Thursday 29 January 2009
* A BAGUETTE IS MUCH MORE THAN A LOAF OF BREAD
Above: THE VIEW FROM RAY'S STUDIO, WITH THE BAKER'S BUILDING OPPOSITE
It does not take long for Anglo Saxons who live in France to realise that the French have a unique attitude towards bread. And in no time at all we all succumb to French ways.
Even buying bread in France can offer a bewildering feast of options for foreigners. What to choose is always a problem. Baguette, ficelle, flute, batard or one of the many other wonderful French breads? All are different, all are wonderful. Needless to say, the pastries and croissants are to die for, and choosing only one each is often the biggest problem of the day.
When we lived in Australia, I probably had one or two slices of bread per week, but here in France we have a fresh baguette with every meal. And there’s always a crisis at noon when the siren goes off, if we’ve forgotten to get our lunchtime bread. Someone has to hare off to the bakery and join the queue of French people who have also almost forgotten their fresh supply of the “staff of life” for their midday meal.
In fact, the idea of keeping bread is almost foreign to the French, and even small villages often have several bakers to choose from – here in Mezin we have four.
From my studio on the third floor (above) you can look out over the baker’s rooftop towards the 12 th century church of St Jean Baptiste at the heart of the village. This view of the bell tower and the Renaissance bakery has fascinated me since we bought the house ten years ago, and I’ve done several studies of the bakery and the church. In one, the baker himself dozes outside his front door as he waits for his bread to rise. In another he’s seen carrying the fresh baguettes up the street to the baker shop. In a third a customer waits patiently for his loaf.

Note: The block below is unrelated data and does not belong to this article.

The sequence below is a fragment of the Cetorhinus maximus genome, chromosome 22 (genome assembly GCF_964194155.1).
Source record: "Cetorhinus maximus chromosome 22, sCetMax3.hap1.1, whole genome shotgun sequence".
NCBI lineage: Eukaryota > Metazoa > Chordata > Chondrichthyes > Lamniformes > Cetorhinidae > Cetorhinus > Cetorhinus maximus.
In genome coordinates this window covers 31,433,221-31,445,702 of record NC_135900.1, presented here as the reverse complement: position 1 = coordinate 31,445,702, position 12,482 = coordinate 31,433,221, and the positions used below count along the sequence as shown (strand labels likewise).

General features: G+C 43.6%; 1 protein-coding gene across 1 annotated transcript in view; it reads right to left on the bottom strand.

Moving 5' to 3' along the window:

One of these paintings was bought by a couple from Hong Kong. Julian and Karen live in one of the towers high up on Victoria Peak on the Island. This means that when they sit in their lounge, not only do they look out across the bay towards Kowloon, but on their walls they can look across the rooftops to the medieval church of St Jean-Baptiste in Mezin, France.
Posted by Ray Johnstone at 18:41